As a Registered Veterinary Technician and aspiring dog behaviorist, April K. is passionate about the work of the ASPCA Behavioral Rehabilitation Center (BRC), where she serves as a foster parent and volunteer. In December 2019, April offered to foster a recent graduate—rescued dog Binney—from the program.
After treatment at the BRC, undersocialized dogs often benefit from a structured home environment where they can continue to learn about the world and prepare for life with future adopters.
When April brought Binney home, it wasn’t long before her resident dog, Little Buddy, let her know that Binney had found his family.
Stray and Afraid
Binney was a stray roaming around Columbia County, Florida, until he was finally captured in February 2019 by local authorities and taken to a local animal welfare organization.
Estimated to be about one year old, Binney may never have known a loving home. Described at the shelter as “completely shut down,” “aggressive,” and “feral”—they were unable to handle him at all.
These were all typical descriptions of BRC candidates—unadoptable dogs whose fear is so severe it compromises their quality of life. It was clear Binney needed professional help for him to find a home.
Binney was transferred to the BRC in Weaverville, North Carolina in April 2019 to start the next chapter of his journey.
Binney would flee to the back of his kennel or hide to avoid humans. He was extremely fearful.
After a few months in the program, Binney slowly learned that people were not as scary as they seemed. Staff used “tools,” such as food, toys, fun experiences, frequent enrichment, and other confident dogs called “helper dogs,” to gradually engage with Binney. Over time and many treatment sessions, Binney was able to progress and build relationships with the team.
“When Binney started treatment with us, he was aloof around other dogs, at times snapping at them if they got too close,” recalls Jenny White, Behavior Rehabilitation Specialist. “As his stress level and fear reduced, he began making friends with other canines. He enjoyed playing chase and tugging with his pals as he became more comfortable and confident in the world. We found the key to this spunky little guy’s heart was through fun activities like dog play, jogging, fetch and nose work.”
Binney graduated from the rehabilitation program in July 2019. By completing the program, Binney had significantly improved from the shut-down, young dog we met in February, but a graduation is not the end of learning for our BRC dogs. They need patient adopters who will help them to continue to build their confidence in the world and conquer their fears as they begin their new lives.
After an unsuccessful placement, Binney was still looking for an understanding adopter.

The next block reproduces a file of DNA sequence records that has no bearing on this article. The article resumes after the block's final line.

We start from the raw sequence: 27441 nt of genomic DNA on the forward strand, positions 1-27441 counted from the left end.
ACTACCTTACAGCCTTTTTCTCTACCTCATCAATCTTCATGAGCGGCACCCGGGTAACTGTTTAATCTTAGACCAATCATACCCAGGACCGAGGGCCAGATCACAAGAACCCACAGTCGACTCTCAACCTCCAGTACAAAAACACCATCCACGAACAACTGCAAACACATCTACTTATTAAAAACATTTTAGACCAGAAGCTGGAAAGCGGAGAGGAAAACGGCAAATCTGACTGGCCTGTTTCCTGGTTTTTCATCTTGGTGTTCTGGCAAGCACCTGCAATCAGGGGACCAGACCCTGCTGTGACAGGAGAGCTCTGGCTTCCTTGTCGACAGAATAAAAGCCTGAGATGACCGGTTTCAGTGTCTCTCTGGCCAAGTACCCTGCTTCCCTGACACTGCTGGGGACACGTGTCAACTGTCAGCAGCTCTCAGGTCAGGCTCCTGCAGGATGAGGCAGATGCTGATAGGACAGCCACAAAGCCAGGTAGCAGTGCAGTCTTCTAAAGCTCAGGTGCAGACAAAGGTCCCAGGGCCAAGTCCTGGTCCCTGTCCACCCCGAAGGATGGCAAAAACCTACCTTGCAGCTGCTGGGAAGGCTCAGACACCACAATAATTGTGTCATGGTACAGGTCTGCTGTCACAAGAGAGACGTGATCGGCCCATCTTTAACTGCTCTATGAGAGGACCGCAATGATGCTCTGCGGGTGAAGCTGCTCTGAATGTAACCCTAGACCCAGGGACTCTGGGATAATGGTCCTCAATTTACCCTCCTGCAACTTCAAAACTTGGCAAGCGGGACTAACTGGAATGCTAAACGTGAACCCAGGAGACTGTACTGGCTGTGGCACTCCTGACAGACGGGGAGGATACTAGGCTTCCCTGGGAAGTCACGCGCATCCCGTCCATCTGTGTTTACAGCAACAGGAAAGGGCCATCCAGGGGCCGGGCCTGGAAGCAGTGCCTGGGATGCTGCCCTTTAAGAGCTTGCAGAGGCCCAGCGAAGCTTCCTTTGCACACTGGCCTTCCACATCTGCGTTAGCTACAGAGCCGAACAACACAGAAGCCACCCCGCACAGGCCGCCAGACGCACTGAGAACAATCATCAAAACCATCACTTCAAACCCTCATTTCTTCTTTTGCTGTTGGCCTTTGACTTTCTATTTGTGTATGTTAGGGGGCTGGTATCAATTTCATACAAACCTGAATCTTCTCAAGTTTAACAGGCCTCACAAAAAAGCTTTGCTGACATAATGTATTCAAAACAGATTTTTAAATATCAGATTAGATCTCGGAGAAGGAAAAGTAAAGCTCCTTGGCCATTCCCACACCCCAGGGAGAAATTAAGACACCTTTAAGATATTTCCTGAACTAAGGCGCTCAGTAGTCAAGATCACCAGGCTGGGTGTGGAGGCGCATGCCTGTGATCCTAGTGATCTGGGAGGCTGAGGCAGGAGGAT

April stepped up to foster Binney in December 2019, as she was familiar with the program and willing to use kindness and a gentle approach to build on what he learned at the BRC while the staff looked for his new adoptive home.
“The day I met Binney he paid little to no attention to me or my Beagle, Little Buddy,” recalls April. “He wanted mostly to create distance and would come around for cheese.”
With time, Binney became acclimated to his new environment and started to show much more personality. He even took a surprising shine to his foster brother!
“Little Buddy does not typically play, and every day they were playing with each other in the yard,” April tells us. “I knew then that Little Buddy had chosen Binney to be part of our lives.”
April officially added Binney to their family in February 2020.
Safe and Loved
Months later, Binney is now happier than ever.
“He lives with three other dogs and does so well. He is bonded to my beagle [Little Buddy] and now is my little side-kick,” April shares. “At times it has to be managed to prevent separation anxiety, but he definitely cuddles me and asks for attention often!”
With his history largely unknown, April was careful to introduce new things to Binney very slowly to keep fear and stress to a minimum—sometimes with surprising results!
“I’m learning everyday new things about him that make me think that he’s lived a certain way,” says April “For example, I pulled out my camping tent to set up and do some training with him to get used to it. Assuming he would be fearful of it, I was wrong! He immediately got excited and started rubbing all over it and jumped in like he knew exactly what it was.”
Today, Binney is most comfortable in the great outdoors. Possibly a reminder of his early life before he was rescued.
“We explore beautiful places together, and he thrives as a hiking dog! He loves to smell and is learning to swim!”
While his life on the streets before the ASPCA and April is a mystery, we can be sure that now his life is filled with love, cuddles and hiking with his family!
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